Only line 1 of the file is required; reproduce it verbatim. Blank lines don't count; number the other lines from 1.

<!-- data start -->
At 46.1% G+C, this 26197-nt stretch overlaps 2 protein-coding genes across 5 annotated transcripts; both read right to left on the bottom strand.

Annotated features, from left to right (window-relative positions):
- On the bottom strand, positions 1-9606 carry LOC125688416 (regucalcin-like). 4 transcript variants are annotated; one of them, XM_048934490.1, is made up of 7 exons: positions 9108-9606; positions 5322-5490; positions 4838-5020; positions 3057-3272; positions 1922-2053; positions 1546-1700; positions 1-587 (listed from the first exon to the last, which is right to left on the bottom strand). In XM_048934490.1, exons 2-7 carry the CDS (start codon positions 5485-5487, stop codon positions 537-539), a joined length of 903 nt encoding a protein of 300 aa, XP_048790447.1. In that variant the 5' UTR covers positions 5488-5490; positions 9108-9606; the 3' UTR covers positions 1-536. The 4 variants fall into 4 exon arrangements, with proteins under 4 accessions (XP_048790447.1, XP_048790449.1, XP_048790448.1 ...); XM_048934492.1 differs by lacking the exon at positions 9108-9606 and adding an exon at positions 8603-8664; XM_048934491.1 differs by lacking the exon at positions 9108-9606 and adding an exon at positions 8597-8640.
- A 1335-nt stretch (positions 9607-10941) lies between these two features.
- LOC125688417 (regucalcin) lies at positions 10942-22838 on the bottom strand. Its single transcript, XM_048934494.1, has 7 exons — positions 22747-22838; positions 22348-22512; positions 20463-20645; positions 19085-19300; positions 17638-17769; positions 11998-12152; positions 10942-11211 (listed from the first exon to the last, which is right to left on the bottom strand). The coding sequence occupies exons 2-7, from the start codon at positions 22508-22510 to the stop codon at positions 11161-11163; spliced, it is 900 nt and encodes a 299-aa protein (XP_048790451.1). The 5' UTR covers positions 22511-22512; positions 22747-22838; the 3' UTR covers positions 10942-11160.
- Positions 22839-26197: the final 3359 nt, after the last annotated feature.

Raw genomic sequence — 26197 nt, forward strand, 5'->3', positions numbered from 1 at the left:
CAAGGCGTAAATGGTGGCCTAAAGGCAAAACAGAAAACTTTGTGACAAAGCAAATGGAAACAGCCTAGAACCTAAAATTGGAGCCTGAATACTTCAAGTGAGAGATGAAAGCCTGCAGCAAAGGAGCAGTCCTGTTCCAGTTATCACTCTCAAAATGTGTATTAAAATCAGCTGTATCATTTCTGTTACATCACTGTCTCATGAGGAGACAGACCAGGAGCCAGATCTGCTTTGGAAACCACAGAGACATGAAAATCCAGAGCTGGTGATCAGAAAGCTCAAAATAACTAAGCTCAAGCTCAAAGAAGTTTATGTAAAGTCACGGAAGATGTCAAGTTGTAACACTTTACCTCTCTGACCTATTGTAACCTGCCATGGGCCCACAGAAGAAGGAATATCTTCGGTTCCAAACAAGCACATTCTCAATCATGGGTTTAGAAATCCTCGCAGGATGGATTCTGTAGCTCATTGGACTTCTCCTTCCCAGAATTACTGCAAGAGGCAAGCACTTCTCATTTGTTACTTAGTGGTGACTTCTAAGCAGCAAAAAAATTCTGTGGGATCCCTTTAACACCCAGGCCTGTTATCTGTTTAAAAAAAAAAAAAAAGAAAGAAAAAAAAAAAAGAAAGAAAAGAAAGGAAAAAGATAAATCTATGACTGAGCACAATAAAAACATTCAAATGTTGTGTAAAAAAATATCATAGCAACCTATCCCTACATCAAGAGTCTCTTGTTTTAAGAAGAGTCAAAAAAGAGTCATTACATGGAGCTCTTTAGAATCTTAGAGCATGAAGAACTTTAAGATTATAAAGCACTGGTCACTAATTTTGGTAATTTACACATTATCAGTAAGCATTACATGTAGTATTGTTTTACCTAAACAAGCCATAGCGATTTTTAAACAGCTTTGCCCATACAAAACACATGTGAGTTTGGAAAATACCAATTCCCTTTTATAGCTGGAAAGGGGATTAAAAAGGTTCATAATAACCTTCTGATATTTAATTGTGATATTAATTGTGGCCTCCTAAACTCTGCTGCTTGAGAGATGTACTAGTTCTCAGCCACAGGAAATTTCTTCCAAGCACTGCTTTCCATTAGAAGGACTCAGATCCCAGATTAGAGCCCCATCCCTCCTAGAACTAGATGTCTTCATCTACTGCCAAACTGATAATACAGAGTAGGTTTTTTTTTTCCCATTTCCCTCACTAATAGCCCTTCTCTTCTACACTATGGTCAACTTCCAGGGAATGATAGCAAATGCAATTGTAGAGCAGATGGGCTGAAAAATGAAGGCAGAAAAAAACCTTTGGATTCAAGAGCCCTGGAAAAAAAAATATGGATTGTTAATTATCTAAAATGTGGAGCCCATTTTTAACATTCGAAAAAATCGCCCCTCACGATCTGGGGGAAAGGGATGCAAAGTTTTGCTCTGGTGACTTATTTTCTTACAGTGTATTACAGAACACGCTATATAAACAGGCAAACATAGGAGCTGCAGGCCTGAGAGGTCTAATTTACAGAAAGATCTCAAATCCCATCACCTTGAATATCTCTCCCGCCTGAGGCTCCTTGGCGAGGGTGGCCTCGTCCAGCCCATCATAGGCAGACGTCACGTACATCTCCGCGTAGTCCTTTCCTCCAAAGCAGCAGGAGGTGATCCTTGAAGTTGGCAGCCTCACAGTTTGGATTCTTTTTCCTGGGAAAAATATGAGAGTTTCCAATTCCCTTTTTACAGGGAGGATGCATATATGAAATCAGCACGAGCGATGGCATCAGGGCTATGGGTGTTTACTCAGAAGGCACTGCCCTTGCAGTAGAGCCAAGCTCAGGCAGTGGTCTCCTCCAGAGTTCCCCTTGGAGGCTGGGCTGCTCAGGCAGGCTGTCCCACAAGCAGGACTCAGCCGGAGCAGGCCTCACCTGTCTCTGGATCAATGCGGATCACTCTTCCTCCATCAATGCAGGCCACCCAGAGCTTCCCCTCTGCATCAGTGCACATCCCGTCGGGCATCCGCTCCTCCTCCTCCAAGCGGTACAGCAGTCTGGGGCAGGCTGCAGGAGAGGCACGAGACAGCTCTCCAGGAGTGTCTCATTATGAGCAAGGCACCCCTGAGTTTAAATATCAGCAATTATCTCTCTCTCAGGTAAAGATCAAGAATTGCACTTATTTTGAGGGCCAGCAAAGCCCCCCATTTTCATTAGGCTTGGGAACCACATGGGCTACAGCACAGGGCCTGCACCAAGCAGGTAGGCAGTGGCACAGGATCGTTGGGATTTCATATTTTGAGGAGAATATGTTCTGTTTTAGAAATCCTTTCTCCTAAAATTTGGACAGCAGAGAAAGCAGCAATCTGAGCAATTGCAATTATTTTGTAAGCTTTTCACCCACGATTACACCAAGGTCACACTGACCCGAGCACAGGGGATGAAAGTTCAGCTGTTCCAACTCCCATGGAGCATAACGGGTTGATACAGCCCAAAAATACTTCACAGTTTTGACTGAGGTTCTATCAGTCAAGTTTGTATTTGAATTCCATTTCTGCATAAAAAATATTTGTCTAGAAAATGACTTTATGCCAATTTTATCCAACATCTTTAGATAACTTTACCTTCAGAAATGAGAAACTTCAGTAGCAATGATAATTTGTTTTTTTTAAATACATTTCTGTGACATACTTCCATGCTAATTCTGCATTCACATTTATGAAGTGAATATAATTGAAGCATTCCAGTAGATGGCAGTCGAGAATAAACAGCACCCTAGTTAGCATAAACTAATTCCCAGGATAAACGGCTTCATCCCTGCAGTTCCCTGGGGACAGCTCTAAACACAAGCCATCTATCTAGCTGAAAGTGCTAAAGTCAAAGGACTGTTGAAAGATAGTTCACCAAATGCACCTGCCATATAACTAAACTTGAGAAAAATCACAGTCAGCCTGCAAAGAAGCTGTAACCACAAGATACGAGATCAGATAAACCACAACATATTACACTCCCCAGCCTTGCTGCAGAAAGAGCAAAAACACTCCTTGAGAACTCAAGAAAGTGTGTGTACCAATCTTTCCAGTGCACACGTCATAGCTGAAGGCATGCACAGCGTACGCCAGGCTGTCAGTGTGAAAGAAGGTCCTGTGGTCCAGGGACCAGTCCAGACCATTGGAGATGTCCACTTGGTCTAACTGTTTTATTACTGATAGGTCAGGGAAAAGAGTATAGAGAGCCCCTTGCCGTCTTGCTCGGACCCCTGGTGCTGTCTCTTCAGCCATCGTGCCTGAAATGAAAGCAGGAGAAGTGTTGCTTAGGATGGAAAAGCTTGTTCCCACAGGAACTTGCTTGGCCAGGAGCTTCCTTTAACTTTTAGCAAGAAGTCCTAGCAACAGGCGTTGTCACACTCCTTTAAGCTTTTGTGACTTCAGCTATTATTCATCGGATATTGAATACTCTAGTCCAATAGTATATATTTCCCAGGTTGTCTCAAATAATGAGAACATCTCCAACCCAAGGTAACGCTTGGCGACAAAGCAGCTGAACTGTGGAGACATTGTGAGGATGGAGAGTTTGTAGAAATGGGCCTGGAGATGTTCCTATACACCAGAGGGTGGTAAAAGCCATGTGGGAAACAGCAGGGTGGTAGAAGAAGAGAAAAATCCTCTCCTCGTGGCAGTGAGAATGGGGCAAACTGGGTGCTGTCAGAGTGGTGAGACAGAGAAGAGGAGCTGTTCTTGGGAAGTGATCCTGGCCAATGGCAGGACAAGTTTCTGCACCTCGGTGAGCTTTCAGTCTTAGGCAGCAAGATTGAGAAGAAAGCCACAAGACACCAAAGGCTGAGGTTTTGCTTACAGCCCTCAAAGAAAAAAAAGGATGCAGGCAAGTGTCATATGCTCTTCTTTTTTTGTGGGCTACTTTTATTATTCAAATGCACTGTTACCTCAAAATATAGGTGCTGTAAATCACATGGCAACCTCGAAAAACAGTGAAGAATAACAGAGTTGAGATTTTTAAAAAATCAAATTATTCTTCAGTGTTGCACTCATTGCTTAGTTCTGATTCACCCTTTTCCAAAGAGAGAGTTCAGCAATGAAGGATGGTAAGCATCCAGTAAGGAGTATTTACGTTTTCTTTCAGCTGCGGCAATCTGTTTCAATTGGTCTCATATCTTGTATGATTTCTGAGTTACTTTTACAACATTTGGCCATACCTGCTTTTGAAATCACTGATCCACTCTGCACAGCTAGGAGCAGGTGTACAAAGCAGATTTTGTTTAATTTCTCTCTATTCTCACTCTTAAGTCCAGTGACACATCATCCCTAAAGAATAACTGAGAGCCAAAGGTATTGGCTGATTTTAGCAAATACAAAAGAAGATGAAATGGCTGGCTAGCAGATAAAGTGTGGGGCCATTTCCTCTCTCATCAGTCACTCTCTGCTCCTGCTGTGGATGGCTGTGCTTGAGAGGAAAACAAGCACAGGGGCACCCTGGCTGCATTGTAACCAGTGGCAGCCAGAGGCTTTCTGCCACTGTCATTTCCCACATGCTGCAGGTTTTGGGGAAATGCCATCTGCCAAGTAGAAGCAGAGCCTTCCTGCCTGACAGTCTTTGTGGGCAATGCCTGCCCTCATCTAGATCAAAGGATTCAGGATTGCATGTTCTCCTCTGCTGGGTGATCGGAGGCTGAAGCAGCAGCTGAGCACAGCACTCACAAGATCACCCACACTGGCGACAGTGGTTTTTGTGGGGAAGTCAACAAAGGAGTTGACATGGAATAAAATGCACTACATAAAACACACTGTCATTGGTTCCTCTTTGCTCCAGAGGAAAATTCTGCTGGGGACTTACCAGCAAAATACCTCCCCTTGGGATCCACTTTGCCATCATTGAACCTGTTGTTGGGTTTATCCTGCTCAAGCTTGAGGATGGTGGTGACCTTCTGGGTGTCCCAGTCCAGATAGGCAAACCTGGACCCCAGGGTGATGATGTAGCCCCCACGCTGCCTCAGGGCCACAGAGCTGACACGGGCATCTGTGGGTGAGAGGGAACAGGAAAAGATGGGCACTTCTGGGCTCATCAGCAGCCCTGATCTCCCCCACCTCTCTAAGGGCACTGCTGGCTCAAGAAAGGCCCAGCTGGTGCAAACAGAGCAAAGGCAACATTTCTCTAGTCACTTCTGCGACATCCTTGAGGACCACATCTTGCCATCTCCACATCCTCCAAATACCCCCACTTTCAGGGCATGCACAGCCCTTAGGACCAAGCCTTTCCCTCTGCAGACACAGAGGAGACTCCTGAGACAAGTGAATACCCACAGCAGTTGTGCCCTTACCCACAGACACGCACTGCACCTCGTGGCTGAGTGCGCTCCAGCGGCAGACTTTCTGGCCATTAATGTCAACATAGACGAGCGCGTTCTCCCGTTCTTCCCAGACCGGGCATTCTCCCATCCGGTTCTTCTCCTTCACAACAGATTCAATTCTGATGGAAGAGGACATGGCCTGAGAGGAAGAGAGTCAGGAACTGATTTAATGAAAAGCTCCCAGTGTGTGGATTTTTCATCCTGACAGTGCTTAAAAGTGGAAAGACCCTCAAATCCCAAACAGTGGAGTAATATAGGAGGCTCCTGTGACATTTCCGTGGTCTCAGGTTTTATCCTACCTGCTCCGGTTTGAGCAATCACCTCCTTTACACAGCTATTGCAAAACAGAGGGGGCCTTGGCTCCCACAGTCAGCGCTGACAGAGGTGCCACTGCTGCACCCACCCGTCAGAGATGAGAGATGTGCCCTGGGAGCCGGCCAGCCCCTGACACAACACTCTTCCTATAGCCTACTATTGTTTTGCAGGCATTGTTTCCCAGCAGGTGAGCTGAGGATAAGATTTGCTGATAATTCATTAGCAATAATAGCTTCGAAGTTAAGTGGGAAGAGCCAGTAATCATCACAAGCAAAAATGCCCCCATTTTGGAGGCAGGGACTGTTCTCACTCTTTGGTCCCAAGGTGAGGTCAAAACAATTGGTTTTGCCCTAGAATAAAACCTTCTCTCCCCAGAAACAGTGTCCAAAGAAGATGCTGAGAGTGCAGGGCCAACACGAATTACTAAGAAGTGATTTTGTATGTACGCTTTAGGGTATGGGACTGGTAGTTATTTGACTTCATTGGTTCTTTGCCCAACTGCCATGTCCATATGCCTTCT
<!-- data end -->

At 46.1% G+C, this 26197-nt stretch overlaps 2 protein-coding genes across 5 annotated transcripts; both read right to left on the bottom strand.